See below for the quiz questions for the “Season 1 Review” edition (Round 6) of the Short Course on the Rules.
THE BACK NINE
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10) Hole 10 – Par 3, 198 yards: Your tee shot comes to rest on the green on a severe downslope above the hole. Before playing, you notice that a previous group has left a golf club on the fringe on the other side of the hole. Another player in your group asks if you want the club moved, and you tell her to leave it in place. After your putt, the ball goes past the hole, hitting the club that you decided to have left in its position and ends up in a bunker. You play the ball from the bunker onto the green and hole your putt. What is your score for the hole?
11) Hole 11 – Par 4, 365 yards: Your tee shot comes to rest in the bunker right of the fairway. When deciding what club to use, a pinecone is blown by the wind and comes to rest next to your ball, but does not cause your ball to move. However, your lie is worsened as a small mound of sand was created by the pinecone next to your ball. You remove the pinecone and re-create your lie as closely as possible. Prior to playing from the bunker, someone in your group questions whether you were allowed to re-create your lie, so you restore your lie back to what it was after the pinecone worsened it. You hit a poor shot that remains in the bunker but is now closer to the hole. Prior to playing your next stroke, your caddie smooths the area where you just played. You finally get out of the bunker with your next stroke and hole out in three more strokes. Your score for the hole is:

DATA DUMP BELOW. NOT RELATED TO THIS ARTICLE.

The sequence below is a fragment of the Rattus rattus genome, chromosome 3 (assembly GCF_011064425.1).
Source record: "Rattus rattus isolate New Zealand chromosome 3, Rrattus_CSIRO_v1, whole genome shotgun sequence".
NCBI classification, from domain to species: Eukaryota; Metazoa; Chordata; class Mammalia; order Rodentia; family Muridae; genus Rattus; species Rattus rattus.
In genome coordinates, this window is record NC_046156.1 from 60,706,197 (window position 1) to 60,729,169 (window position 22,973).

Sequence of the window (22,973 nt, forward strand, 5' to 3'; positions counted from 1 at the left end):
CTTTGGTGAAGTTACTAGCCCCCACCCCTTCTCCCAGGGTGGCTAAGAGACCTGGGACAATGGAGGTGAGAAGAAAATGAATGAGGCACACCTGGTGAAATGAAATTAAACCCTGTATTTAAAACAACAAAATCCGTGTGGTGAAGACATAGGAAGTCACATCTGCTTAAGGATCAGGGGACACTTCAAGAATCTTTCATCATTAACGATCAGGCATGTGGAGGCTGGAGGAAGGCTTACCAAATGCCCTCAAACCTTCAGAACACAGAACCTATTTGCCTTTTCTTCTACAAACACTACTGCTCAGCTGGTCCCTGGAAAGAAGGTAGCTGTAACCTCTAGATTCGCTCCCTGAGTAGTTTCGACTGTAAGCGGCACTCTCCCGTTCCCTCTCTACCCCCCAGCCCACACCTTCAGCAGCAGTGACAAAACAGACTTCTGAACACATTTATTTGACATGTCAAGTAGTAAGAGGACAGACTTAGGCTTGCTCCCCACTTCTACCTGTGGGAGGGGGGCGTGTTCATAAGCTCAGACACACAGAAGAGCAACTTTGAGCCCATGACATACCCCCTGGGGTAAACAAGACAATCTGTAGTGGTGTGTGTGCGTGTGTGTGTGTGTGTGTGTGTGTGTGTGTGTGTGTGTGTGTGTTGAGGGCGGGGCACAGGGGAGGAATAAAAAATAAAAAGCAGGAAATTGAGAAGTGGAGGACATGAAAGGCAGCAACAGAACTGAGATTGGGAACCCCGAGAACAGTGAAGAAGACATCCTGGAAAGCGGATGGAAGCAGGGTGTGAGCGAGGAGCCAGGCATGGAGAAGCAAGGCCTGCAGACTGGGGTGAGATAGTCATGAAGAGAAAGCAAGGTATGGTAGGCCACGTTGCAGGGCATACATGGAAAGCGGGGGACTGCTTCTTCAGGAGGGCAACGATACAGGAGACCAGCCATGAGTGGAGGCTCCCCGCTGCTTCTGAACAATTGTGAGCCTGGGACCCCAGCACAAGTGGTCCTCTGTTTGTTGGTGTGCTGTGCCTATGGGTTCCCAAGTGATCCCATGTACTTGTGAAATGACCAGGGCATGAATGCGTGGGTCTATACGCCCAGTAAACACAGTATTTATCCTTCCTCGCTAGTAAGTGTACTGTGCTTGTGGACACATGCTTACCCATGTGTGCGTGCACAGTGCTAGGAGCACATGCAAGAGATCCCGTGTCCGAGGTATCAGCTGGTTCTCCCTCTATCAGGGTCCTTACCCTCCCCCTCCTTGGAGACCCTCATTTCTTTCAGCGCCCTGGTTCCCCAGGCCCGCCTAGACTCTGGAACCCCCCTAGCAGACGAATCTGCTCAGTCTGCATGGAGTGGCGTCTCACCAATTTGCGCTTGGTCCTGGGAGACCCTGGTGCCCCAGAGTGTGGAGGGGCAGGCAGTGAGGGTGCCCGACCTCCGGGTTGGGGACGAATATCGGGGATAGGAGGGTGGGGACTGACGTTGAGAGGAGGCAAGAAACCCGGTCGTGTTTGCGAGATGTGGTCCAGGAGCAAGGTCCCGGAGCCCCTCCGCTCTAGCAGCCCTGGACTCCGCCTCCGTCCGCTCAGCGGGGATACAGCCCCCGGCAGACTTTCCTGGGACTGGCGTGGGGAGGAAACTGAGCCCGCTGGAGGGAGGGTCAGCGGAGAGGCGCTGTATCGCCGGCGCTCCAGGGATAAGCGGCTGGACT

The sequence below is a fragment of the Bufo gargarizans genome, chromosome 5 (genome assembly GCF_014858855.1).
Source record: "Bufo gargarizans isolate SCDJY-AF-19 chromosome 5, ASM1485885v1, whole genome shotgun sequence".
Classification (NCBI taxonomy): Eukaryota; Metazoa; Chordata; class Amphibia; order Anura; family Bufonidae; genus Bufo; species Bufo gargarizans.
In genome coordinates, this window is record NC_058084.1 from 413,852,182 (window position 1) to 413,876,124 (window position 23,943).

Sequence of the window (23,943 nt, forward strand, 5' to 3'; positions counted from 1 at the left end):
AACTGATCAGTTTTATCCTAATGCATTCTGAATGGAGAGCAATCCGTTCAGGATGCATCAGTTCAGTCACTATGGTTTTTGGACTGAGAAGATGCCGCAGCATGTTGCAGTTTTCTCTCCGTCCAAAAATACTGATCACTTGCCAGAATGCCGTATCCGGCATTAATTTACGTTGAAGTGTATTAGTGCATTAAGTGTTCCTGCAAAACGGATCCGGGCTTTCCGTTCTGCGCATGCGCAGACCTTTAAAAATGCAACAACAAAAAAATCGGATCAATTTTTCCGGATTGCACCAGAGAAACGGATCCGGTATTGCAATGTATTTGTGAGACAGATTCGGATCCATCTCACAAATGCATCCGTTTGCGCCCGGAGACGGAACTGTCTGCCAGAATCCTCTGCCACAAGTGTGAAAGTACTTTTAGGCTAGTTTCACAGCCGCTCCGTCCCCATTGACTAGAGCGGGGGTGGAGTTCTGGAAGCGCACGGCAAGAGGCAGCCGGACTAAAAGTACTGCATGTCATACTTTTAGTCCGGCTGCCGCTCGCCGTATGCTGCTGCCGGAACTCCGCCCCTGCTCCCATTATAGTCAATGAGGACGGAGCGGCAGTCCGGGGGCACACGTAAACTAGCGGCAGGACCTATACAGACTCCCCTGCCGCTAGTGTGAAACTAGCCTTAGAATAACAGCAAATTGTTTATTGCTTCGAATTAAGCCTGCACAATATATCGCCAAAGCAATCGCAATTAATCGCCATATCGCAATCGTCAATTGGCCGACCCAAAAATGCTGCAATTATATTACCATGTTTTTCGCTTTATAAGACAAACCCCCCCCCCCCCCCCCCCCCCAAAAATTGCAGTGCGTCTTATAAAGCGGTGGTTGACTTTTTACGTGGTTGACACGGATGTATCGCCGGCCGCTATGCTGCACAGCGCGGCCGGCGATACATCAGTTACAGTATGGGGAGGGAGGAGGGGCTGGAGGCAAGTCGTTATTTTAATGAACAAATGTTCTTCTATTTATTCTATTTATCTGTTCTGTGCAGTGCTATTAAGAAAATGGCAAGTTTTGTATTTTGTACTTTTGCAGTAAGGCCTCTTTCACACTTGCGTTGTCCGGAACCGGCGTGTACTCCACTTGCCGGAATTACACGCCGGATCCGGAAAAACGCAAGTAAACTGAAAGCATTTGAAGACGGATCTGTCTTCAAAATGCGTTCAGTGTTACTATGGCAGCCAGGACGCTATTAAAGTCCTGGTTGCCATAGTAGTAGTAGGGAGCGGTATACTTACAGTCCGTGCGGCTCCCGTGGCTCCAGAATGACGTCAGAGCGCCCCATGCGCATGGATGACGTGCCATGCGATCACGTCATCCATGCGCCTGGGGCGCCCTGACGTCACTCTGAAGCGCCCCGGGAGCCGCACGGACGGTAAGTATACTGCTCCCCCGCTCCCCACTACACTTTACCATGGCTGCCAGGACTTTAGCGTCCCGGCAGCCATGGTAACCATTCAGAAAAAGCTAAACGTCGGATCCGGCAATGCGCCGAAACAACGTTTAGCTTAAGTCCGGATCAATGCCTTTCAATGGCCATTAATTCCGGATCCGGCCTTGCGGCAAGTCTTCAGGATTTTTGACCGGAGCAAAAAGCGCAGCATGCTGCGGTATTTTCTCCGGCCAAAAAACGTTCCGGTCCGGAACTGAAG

12) Hole 12 – Par 5, 577 yards: Your tee shot comes to rest under an evacuation golf cart that is parked left of the drive zone. As you are walking to your ball, you see a volunteer near the cart and give her the thumbs up to move it. In moving the cart, your ball is pushed into the ground. When you get to your ball, you lift it from the altered lie and drop it within one club-length. The dropped ball comes to rest in much deeper rough than where it originally came to rest under the cart. You take two more strokes to reach the putting green and two putts. Your score for the hole is: